Working the Room: How to Move People to Action Through Audience-Centered Speaking

Overview

Do you remember the topic of the last speech you heard? If not, you're not alone. In fact, studies show that audiences remember only 10 to 30 percent of speech or presentation content. Given those bleak statistics, why do we give speeches at all?

We give them, says communications expert Nick Morgan, because they remain the most powerful way of connecting with audiences since ancient Greek times. But as we've evolved to a more conversational mode of public speaking, thanks to ...

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Overview

Do you remember the topic of the last speech you heard? If not, you're not alone. In fact, studies show that audiences remember only 10 to 30 percent of speech or presentation content. Given those bleak statistics, why do we give speeches at all?

We give them, says communications expert Nick Morgan, because they remain the most powerful way of connecting with audiences since ancient Greek times. But as we've evolved to a more conversational mode of public speaking, thanks to television, we have forgotten much of what the Greeks taught us about the nonverbal aspects of speech-giving: the physical connection with audiences that can create an almost palpable emotional bond.

Morgan says this "kinesthetic connection" comes from truly listening to your audience-not just with your brain but with your body. In this book, he draws from more than twenty years as a speech coach and consultant, combining the best of ancient Greek oratory with modern communications research to offer a new, audience-centered approach to public speaking.

Through entertaining and insightful examples, Morgan illustrates a three-part process-focusing on content development, rehearsal, and delivery-that will enable readers of all experience levels to give more effective, passion-filled speeches that move audiences to action.


About the Author:
Nick Morgan is Editor of the Harvard Management Communication Letter and founder of Public Words, a communications coaching company.

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Editorial Reviews

Publishers Weekly
This useful guide to modern public speaking in business situations begins (as did public speaking) with the ancient Greeks. It's an auspicious start: the Greeks' influence lasted into the 20th century, even after television made our relationship with most of the speakers we hear far more intimate. Morgan, the founder of a communications coaching company, proposes what he calls "the audience-centered presentation process," in which the speaker listens to that audience-two-way communication, in other words. Morgan breaks down the generation of such a presentation into a series of steps, with guidelines and methods for overcoming phobias (he is adamant that his readers conduct the most intensive rehearsals possible, including at least one in the actual presentation site). He also warns against Q & A sessions (particularly for the media), lame and irrelevant jokes, and videoconferencing, and seems to loathe Power Point. While he speaks of "kinesthetics"-"being aware of the position and movement of the body in space"-he generally avoids polysyllables and never pushes fancy-sounding concepts as magic wands. This is a clear, engaging guide any socially and verbally competent person can benefit from, and not only those readers speaking to the business world. (May) Copyright 2003 Reed Business Information.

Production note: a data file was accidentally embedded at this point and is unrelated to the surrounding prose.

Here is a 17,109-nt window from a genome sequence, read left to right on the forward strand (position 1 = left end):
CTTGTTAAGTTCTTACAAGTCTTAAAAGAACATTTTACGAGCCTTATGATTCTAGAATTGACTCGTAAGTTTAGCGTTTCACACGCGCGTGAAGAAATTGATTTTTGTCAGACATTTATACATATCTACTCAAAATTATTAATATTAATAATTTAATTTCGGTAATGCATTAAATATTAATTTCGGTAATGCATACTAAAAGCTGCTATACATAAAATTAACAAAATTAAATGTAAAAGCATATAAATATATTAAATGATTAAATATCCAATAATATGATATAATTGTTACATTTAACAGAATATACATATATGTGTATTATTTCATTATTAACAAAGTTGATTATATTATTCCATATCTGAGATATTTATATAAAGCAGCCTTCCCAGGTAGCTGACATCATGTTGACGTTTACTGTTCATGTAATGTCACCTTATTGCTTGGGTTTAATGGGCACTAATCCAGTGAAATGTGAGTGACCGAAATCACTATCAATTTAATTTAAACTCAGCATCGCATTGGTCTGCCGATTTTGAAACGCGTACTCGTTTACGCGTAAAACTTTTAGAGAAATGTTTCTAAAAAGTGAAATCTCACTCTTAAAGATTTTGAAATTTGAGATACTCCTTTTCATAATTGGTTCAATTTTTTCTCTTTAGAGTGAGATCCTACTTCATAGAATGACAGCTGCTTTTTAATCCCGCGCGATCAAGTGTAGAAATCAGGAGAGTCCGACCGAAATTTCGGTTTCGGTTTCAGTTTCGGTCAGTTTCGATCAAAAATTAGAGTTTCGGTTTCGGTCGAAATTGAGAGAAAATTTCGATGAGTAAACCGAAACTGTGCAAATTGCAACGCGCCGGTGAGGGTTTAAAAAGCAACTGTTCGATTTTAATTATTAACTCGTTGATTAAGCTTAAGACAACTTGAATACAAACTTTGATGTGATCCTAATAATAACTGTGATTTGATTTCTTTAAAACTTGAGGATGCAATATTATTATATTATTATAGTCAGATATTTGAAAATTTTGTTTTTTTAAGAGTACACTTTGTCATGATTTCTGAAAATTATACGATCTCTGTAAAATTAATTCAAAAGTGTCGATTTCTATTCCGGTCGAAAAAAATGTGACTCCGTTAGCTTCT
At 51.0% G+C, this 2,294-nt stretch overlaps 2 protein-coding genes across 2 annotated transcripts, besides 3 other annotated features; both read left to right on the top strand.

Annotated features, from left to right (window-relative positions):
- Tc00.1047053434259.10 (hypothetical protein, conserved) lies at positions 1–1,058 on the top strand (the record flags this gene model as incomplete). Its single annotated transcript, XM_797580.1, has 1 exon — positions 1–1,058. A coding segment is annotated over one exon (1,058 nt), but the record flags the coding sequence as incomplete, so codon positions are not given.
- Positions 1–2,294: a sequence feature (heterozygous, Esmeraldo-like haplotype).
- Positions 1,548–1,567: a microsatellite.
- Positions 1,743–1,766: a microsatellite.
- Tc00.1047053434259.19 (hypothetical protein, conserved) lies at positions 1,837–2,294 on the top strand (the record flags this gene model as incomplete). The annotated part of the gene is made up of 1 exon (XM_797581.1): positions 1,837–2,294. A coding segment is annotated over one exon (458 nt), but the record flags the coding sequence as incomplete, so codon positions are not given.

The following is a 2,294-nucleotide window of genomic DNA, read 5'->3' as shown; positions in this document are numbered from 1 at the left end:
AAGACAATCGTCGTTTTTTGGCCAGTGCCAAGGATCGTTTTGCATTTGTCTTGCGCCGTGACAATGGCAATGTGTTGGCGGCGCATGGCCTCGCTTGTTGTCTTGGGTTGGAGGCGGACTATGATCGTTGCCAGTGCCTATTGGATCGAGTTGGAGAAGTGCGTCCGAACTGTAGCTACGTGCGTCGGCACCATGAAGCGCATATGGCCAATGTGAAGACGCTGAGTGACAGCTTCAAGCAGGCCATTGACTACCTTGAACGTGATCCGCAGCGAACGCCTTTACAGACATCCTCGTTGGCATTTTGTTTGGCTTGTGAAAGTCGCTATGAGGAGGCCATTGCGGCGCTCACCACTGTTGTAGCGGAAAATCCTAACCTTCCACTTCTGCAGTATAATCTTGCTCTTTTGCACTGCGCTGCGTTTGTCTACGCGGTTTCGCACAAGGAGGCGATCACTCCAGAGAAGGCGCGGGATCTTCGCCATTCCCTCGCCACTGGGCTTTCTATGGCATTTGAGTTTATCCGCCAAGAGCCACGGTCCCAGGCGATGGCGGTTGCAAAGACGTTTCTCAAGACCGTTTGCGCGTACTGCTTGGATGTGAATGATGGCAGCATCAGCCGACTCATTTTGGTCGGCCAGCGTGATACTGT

Soundview Executive Book Summaries
Working The Room
According to Nick Morgan, editor of the Harvard Management Communication Letter, communicating through speeches is still the best way to connect with an audience. To help others master the art of public speaking, he turns his 20 years of experience as a speech coach into an audience-centered speaking technique that blends ancient Greek oratory with communications research. His insightful examples illustrate a three-part process that focuses on content development, rehearsal and delivery. Copyright © 2003 Soundview Executive Book Summaries
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Product Details

  • ISBN-13: 9781578518197
  • Publisher: Harvard Business Review Press
  • Publication date: 2/27/2003
  • Edition description: New Edition
  • Edition number: 1
  • Pages: 224
  • Product dimensions: 6.32 (w) x 9.62 (h) x 0.91 (d)

Table of Contents

Acknowledgments
Introduction: The Only Reason to Give a Speech is to Change the World 1
Pt. I History and Overview
Ch. 1 How Did We Get Here? 11
Ch. 2 What to Do? The Audience-Centered Presentation Process 21
Pt. II Preparing the Content
Ch. 3 Understand the Audience 37
Ch. 4 Craft the Elevator Speech 47
Ch. 5 Pick the Level of Need 51
Ch. 6 Find the Story 61
Ch. 7 Structure the Content 73
Ch. 8 Make the Journey 85
Ch. 9 Involve the Audience 97
Pt. III Rehearsing the Presentation
Ch. 10 Search for the Truth 113
Ch. 11 Choreograph the Kinesthetics 125
Ch. 12 Pay Attention to What Your Audience Needs 137
Ch. 13 Conquer Your Fear 143
Ch. 14 Get Technical 153
Pt. IV Stand and Deliver
Ch. 15 The Audience-Centered Speech 171
Ch. 16 Listen to Your Audience 181
Ch. 17 Audience-Centered Speaking for All Occasions 199
Conclusion: The Secret of Charisma 225
About the Author 229
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